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July 16, 2020
Several years ago, David H. Rosmarin, PhD, director of McLean’s Spirituality and Mental Health Program, took a group of patients to a busy downtown area. He asked them to break into pairs for 30 minutes and challenged them to count how many people they could find in their midst who had a discernible need.
When the patients started paying attention, they noticed:
The exercise, which merely involved noticing others’ needs, generated excitement. Rosmarin said that “there was a lot of energy in that room” when members of the group gathered afterward to share their observations.
Over the years, Rosmarin has noticed many of his patients improve when they simply focus on the needs of others.
The benefits of such observations are backed by research.
The authors of a 2007 article in the journal Nature Neuroscience connected people’s ability to notice others’ actions as the basis for empathic awareness. During a neuroimaging exercise, they also found that activation of a certain region of the brain—the posterior superior temporal cortex–predicted greater altruism.
One way to understand altruism is to consider a known psychiatric condition that is quite different: psychopathy, which is thought by some to be an extreme form of narcissism. Narcissism involves a focus on oneself and a pretentiousness that covers up low self-esteem.
“When someone feels badly about themselves, they try to puff themselves up by giving off the message, ‘I’m better than others,’ but really, people with narcissism usually have low self-esteem,” Rosmarin said.
“Altruism, in some ways, is the converse of such egotism,” he added. “And we know that psychopathy is not only socially destructive but also emotionally destructive for a person.”
Along these lines, it makes sense that since altruism involves focusing beyond the self onto the needs of others, altruistic giving is linked to healthy, high self-esteem and psychological health.
A 2010 study in the American Journal of Transplantation tracked altruism, self-esteem, and mental health among people who volunteered to donate their kidneys to strangers. When researchers followed up with donors two years after donation, they noted a significant impact on donors’ well-being. The majority of donors reported feelings of satisfaction and a sense of purpose in being able to help transplant recipients who had been ill for many years.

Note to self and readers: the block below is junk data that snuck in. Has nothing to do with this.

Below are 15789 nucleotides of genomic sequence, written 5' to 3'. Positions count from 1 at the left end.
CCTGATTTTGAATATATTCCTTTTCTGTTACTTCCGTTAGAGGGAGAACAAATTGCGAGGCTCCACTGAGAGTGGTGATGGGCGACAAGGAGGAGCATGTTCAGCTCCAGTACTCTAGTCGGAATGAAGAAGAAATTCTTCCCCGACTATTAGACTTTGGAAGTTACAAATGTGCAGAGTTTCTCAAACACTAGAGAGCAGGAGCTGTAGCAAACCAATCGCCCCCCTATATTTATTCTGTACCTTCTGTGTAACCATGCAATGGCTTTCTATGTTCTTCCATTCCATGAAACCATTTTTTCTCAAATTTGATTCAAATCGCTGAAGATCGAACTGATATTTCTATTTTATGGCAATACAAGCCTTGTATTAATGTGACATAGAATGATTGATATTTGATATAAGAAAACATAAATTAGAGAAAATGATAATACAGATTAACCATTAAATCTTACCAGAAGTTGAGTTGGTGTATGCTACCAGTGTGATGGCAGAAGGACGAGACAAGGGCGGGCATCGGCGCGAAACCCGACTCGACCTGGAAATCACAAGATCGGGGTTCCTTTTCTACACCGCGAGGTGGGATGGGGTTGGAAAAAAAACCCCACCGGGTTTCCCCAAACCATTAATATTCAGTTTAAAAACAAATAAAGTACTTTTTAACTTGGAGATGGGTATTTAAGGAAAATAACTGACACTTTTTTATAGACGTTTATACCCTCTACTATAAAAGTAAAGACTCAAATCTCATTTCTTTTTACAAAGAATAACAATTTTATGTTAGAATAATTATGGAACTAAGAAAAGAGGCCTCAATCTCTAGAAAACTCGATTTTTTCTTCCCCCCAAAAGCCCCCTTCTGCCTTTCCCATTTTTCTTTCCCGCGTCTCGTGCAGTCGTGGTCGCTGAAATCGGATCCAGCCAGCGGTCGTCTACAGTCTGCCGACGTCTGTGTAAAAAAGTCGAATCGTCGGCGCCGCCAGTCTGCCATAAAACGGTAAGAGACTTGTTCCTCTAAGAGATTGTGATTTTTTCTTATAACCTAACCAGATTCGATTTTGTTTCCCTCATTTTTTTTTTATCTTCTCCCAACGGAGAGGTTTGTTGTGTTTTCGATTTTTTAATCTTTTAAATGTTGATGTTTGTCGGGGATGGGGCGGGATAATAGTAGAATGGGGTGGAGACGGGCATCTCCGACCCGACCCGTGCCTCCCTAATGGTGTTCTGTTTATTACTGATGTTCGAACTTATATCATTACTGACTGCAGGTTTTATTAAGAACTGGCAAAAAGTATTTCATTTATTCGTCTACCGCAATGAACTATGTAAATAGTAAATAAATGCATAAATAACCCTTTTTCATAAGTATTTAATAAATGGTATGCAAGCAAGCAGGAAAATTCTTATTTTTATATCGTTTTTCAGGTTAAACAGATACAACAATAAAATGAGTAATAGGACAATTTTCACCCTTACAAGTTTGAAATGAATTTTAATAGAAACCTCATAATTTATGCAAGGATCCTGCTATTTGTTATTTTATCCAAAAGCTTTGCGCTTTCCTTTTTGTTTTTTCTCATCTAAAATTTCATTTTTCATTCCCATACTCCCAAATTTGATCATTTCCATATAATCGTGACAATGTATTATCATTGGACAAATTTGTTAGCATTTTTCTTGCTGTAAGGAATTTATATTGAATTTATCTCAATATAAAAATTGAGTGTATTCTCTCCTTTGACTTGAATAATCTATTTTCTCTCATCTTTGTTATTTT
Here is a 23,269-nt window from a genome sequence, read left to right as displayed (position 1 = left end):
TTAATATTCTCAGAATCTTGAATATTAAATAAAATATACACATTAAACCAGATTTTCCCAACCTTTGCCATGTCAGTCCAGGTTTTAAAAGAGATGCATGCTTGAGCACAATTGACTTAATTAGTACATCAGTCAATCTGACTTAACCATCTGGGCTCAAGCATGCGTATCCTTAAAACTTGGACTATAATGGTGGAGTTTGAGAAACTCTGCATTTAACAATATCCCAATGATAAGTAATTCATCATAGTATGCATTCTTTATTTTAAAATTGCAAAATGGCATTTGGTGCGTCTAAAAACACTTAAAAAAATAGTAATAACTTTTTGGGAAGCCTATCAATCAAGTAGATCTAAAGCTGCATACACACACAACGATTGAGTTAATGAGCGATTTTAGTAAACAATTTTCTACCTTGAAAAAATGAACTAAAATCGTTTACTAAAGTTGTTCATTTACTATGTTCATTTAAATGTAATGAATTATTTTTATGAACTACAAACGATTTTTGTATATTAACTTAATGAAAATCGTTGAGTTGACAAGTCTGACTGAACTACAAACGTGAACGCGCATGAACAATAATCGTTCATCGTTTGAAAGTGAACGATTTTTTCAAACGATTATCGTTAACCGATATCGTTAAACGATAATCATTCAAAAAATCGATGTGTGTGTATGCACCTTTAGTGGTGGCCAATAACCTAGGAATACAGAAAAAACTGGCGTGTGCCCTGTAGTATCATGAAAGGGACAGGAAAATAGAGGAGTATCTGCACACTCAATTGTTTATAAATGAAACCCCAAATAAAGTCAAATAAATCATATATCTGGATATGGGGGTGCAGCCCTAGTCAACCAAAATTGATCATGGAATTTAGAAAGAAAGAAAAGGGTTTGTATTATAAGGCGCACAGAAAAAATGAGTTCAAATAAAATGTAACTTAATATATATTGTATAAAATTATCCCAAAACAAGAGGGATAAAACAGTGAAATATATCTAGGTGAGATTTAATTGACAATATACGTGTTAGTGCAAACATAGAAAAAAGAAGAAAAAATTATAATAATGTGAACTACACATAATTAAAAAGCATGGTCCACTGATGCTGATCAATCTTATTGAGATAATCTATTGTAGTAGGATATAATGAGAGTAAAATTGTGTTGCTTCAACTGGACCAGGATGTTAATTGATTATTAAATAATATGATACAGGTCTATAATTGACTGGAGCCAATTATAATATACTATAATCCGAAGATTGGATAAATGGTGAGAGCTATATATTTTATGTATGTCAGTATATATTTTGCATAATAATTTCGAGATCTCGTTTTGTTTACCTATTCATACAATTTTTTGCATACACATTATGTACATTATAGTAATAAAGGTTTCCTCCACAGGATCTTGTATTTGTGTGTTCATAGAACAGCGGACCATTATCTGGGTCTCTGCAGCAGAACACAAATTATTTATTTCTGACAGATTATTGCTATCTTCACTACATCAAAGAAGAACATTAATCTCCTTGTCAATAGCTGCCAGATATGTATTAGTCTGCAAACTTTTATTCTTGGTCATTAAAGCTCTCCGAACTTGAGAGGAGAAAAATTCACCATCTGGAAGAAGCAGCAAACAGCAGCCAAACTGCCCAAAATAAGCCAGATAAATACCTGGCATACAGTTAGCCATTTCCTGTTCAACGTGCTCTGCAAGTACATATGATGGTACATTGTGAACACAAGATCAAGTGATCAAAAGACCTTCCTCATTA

As beneficial as it is to notice and act on others’ needs, such awareness doesn’t come naturally to many.
Part of this phenomenon may come from the risk of altruism. We may fear we’ll be rejected or worry that we will misunderstand or offend someone by offering help.
Another factor is society’s focus on productivity. Rosmarin gave the example of waiting at a bus stop. “What is the first thing most of us would do, myself included?” he asked. “Check our phones. Rattle off that next email. There’s an endless list of items to cross off.”
However, by focusing on that to-do list and keeping our eyes glued to our screens, we are less likely to notice the people around us.
So how do we go about developing that sense of healthy self-esteem? We can build it over time.
To intentionally foster altruism in ourselves, Rosmarin said, we can start by noticing others’ needs for an extended period of time—say, two weeks—before we plan to act on our observations. If people start to give to others without intention, Rosmarin said, “they don’t necessarily appreciate what others truly need.”
He added, “When you see somebody else need something, there’s almost this idea of, ‘Oh, no, I have to put out that flame.’ It’s so uncomfortable to just observe life without taking action. I think there’s a benefit to letting that fire burn very bright and then taking action from a real place of wanting to take care of others.”
One cautionary note is that people also need to make sure they’re not using altruism as a way to distract from their own internal struggles or depleting their internal resources beyond a reasonable limit.
“If you want to get in your ambulance and go help people throughout the day, you need to fill up your tank with gas,” Rosmarin said. “Like they say on airplanes: ‘Put on your own mask first!’”